President Donald Trump and First Lady Melania Trump spray rose petals to pay tribute at Raj Ghat, the memorial for Mahatma Gandhi, in New Delhi, India on February 25, 2020.
President Donald Trump and First Lady Melania Trump spray rose petals to pay tribute at Raj Ghat, the memorial for Mahatma Gandhi, in New Delhi, India on February 25, 2020.
Photo: Getty Images

President Donald Trump claimed the novel coronavirus was very much under control in the United States at a news conference from India where he was asked about the spread of COVID-19 around the world. Trump acknowledged that the massive drop in the U.S. stock market Monday was unfortunate, but said the U.S. was in “pretty good shape.”

Trump also defended his past comments about Ebola patients in 2014, claiming, “at that time nobody had even heard of Ebola or even conceived of something where you basically... people would disintegrate.”

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Needless to say, that’s a lie. Anyone who saw the 1995 film Outbreak with Dustin Hoffman knows the deadliness of the Ebola virus has been public knowledge for a very long time. Hollywood literally made a movie about it.

“I think it is going to be under control,” Trump said about coronavirus during his press conference in New Delhi, which was livestreamed on YouTube. “I think it is going to work out fine. We hope so.”

The press conference was a bizarre spectacle, where Trump also whined about the impartiality of the U.S. Supreme Court and rambled about the whistleblower who instigated the investigation of his quid pro quo with Ukraine. The president also told a reporter for CNN that his network’s record “is so bad that you ought to be ashamed of yourself.”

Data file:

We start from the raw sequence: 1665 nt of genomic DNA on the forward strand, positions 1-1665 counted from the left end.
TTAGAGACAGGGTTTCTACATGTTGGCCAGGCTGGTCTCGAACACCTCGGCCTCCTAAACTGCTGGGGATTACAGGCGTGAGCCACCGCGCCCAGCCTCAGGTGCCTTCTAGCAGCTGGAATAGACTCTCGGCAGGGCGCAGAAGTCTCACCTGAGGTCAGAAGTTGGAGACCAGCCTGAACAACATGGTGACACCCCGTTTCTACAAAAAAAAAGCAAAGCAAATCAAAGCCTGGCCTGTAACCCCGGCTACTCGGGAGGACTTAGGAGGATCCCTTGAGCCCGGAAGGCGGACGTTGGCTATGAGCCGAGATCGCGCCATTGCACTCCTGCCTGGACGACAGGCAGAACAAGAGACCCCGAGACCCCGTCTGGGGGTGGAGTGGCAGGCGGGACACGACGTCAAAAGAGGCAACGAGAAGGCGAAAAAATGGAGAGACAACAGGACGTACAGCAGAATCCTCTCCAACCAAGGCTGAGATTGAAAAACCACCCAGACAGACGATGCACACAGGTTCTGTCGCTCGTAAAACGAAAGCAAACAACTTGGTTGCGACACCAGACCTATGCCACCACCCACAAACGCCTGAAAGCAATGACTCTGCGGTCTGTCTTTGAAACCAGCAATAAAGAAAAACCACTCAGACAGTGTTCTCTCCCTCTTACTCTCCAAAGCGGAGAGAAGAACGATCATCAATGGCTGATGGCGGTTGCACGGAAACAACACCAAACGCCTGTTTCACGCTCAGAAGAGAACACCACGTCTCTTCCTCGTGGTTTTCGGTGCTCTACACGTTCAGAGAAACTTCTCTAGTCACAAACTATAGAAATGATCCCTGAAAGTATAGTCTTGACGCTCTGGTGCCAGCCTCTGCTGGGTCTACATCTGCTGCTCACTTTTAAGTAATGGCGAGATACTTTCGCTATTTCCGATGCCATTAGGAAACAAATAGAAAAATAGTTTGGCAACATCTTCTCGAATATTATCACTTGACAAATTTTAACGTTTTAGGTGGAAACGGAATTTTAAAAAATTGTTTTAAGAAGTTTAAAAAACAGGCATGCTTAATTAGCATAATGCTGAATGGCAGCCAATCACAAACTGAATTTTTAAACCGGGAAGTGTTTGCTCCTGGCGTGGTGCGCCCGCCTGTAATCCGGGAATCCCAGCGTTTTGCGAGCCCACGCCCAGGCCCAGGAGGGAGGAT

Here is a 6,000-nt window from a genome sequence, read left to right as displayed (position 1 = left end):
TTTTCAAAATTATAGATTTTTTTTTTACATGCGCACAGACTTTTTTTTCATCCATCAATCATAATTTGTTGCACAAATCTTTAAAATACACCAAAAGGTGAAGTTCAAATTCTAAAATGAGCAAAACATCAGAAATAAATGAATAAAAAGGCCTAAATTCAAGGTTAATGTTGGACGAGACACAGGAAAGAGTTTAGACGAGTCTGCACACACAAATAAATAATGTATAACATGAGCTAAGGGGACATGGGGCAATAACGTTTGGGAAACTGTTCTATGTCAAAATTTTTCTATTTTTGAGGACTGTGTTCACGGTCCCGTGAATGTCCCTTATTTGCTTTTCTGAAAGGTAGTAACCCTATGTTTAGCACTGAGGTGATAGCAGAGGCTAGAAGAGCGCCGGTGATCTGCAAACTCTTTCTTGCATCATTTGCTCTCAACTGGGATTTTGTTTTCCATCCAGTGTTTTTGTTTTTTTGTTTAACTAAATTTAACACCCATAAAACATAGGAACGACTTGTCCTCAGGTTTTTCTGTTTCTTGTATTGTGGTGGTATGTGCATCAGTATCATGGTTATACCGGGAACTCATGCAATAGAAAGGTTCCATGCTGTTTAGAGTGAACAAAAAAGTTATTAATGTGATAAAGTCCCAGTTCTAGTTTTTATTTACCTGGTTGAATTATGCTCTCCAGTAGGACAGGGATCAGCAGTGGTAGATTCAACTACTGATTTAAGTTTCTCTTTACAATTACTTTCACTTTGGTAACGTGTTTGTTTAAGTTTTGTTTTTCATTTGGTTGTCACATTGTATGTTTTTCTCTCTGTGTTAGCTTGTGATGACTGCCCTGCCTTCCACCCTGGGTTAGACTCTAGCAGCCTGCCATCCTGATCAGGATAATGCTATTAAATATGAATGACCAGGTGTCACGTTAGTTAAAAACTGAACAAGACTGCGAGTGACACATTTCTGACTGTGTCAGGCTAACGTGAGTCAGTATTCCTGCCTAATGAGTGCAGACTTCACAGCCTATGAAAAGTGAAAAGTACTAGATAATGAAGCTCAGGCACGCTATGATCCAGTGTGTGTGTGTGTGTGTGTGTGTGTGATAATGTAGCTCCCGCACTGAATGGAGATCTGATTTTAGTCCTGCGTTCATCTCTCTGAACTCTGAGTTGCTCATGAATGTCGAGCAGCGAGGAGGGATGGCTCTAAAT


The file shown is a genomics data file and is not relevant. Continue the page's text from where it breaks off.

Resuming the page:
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The new comments come as public health experts grow increasingly concerned about COVID-19 outbreaks in South Korea, Italy, and Iran, as the World Health Organization warns that the disease will “literally be knocking at the door” of other countries soon. And many people wonder what affects the Trump regime’s enormous cuts to public health programs at the Centers for Disease Control and Prevention (CDC ) over the past three years will have on its ability to fight the virus.

The Trump regime asked Congress for $1.25 billion in new funding to fight the virus on Monday, but that figure is tiny compared to the massive cuts that have taken place at the CDC and HHS in recent years. The regime’s latest budget proposes a 53 percent cut to money for the World Health Organization and proposed $3 billion be slashed for other global health efforts. Amazingly, the Trump regime still wants to cut even more.

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From the New York Times:

The president’s budget request for the fiscal year that begins in October would slash the C.D.C.’s budget by almost 16 percent, and the Health and Human Services Department’s by almost 10 percent. Tens of millions of dollars would come from the department’s Office of Public Health Preparedness and Response and its Hospital Preparedness Program, which helps hospitals handle surges of patients during disease outbreaks.

The administration also proposed cutting more than $85 million from the C.D.C.’s National Center for Emerging and Zoonotic Infectious Diseases. The center directly works on outbreaks like the coronavirus, which is believed to have emerged from live animals in Wuhan, China.

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Public health experts like Harvard epidemiologist Marc Lipsitch warn that the coronavirus could infect anywhere from 40 to 70 percent of everyone in the world, according to the Washington Post. And it’s not clear that the U.S. health system is prepared for a serious cluster of the virus emerging uncontrolled in the country.

Acting deputy secretary for Homeland Security, Ken Cuccinelli, didn’t exactly instill confidence on Monday when he asked on Twitter whether others were having trouble accessing the John Hopkins dashboard for tracking the spread of the coronavirus. While the map is useful for the public, Cunnicelli’s question raised the eyebrows of former government officials who worried that perhaps the leaders of Homeland Security weren’t receiving proper briefings about the outbreaks.